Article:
The Spirit of She-Ra Lives On!

On September 9, 1985, She-Ra: Princess of Power premiered as a He-Man spin-off with a traditional good vs. evil plot about Adam's twin sister, Adora. At that time, female superheroes and strong women were not seen often on television. Over thirty years later, the tables turned. Now the warrior princess archetype is dominant, while damsels in distress are frowned upon and have become virtually nonexistent in modern media. That makes it the perfect time to reboot this once revolutionary series through an even more contemporary lens. Instead of being a straight action series like its predecessor, She-Ra and the Princesses of Power introduces complex studies of character relationships, fleshing out the two-dimensional heroes and villains from the 1985 series. Most characters in the reboot belong to gender and sexual minorities, making it a beautiful celebration of diversity for a today's audiences. This inspired DreamWorks cartoon concluded today with the fifth and final season streaming on Netflix.


In the '80s and '90s, children's cartoons were fairly cut and dry. There were the good guys, who you loved, and the bad guys, who you loved to hate. Very few people crossed over that line. She-Ra: Princess of Power was no exception with Adora fighting for the Rebel Alliance against the wicked Horde. Yet, the show's pilot movie, "The Sword of She-Ra," began with Adora being brainwashed to think that the Horde was helping the people of Etheria. She made an instantaneous turn from the side of evil to good without ever looking back at the people she once called her comrades. The 2015 version of Adora has a more realistic reaction learning that everything she thought she knew was a lie. Though she understands that Hordak is hurting people, she can't blink away her entire childhood of being raised by Shadow Weaver and being friends with Catra, nor can Catra accept that the person she was so close with for so many years is now her enemy. The emotional heart of She-Ra and the Princesses of Power revolves around the fact that Adora and Catra still care about each other despite fighting on opposing sides, which was solidified in the final moments of the show.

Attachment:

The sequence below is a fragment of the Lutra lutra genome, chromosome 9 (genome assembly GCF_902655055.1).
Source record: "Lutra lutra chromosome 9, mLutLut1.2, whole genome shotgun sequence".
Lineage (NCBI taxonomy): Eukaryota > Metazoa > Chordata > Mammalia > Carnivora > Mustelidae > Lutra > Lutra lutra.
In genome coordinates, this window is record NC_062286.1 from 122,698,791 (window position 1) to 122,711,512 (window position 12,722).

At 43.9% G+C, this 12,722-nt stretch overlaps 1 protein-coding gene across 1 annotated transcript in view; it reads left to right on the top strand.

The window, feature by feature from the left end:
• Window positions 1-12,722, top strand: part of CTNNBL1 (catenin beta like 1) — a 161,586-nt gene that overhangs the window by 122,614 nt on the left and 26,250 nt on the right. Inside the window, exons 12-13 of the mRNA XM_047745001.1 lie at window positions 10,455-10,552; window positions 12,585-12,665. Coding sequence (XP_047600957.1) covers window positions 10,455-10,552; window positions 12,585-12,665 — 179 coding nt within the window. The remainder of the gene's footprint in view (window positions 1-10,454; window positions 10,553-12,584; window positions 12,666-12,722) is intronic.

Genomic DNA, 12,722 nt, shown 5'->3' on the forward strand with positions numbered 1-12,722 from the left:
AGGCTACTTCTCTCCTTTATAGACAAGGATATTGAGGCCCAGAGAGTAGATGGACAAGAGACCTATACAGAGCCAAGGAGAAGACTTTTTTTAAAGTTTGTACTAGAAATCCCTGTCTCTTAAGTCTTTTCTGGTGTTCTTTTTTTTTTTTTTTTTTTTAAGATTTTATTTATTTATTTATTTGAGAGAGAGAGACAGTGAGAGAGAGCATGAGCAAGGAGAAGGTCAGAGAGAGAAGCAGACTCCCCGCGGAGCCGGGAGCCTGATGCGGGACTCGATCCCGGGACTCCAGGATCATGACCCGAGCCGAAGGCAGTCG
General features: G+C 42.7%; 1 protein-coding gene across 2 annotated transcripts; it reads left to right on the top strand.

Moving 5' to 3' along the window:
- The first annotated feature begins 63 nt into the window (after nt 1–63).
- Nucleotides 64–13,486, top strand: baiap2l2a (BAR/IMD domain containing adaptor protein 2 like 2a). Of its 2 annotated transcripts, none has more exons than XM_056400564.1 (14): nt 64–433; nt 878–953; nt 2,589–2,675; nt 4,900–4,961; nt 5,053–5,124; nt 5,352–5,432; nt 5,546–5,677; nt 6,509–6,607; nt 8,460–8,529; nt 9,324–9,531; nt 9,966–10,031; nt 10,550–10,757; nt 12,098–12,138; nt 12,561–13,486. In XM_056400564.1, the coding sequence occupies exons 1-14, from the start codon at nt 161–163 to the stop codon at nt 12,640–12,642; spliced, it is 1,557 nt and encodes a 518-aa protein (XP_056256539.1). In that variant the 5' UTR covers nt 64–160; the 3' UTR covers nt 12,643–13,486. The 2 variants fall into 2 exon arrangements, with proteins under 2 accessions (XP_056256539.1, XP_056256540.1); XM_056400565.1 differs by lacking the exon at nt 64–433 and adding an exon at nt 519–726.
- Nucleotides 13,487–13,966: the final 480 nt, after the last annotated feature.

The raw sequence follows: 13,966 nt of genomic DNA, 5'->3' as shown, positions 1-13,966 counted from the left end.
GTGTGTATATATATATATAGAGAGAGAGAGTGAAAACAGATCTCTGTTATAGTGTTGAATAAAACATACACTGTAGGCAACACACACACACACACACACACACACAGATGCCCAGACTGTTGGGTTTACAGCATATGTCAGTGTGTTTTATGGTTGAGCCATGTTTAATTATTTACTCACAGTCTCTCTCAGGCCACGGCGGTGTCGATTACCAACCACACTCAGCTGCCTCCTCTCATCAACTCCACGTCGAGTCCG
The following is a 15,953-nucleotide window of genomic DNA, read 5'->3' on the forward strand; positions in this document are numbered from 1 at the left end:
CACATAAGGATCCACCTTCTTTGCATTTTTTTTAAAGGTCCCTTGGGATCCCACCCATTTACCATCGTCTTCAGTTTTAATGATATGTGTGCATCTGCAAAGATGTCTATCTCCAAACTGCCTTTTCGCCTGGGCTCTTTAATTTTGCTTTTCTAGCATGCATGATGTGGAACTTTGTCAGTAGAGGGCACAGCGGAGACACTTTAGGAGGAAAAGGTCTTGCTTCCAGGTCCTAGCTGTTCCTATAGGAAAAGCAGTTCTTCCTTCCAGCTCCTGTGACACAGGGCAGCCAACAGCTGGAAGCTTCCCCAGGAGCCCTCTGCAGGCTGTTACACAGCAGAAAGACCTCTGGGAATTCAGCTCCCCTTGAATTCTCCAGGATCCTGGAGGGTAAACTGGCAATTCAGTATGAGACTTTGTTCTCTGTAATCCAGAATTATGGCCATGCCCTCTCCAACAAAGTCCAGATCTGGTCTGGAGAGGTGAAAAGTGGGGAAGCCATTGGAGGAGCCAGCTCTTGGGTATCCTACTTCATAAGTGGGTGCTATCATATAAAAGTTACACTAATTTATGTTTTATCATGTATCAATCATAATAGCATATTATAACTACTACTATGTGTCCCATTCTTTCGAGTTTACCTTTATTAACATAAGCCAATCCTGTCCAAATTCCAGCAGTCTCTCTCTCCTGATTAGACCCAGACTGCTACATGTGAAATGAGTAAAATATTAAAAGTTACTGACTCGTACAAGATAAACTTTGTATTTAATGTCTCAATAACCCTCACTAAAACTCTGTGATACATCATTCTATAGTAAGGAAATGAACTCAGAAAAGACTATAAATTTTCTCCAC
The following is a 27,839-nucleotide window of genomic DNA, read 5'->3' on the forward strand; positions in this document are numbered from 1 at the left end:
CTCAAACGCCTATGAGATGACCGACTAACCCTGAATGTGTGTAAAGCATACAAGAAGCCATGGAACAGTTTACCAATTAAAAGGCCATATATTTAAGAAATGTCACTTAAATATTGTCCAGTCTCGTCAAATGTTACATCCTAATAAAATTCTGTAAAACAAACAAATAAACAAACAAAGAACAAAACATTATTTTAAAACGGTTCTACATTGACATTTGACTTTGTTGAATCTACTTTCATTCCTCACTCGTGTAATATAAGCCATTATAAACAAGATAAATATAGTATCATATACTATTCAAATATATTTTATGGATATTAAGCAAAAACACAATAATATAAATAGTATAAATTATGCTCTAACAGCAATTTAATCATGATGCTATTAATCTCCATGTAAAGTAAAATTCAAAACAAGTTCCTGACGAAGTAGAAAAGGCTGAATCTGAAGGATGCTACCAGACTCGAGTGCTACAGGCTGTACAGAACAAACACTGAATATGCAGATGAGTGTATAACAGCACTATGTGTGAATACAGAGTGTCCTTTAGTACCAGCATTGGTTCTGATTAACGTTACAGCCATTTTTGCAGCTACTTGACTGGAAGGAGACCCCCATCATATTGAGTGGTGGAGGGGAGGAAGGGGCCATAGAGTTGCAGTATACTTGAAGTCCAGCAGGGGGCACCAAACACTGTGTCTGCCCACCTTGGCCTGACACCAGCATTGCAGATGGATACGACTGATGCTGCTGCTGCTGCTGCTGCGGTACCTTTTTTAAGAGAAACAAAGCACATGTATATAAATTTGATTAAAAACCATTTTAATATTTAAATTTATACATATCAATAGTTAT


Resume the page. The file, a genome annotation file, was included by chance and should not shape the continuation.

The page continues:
Adora and Catra are not the only characters who struggle to make the right decisions. She-Ra and the Princesses of Power reimagines all of the characters from the original series with diverse body types, personalities, and romantic preferences. The show's five-season run gives it just enough time to flesh out its enormous cast, rounding out with a story arc in the final season that focuses on Netossa and Spinerella, a lesbian couple that had been mostly overlooked throughout the first four seasons. Even Hordak, the static villain of the original series, becomes a complex a fully fleshed-out character by with the reveal that he is an inferior clone who wishes to prove himself as worthy to the true villain of the series, Horde Prime. There were plenty of other characters who switch sides throughout the course of the show as well, especially in the plot-driven fourth season, teaching viewers that no one is truly a good or bad person, even if they have a big poisonous scorpion tail on their back. Entrapta's desire to help her friends despite struggling with social cues can also be interpreted as a positive portrayal of autism.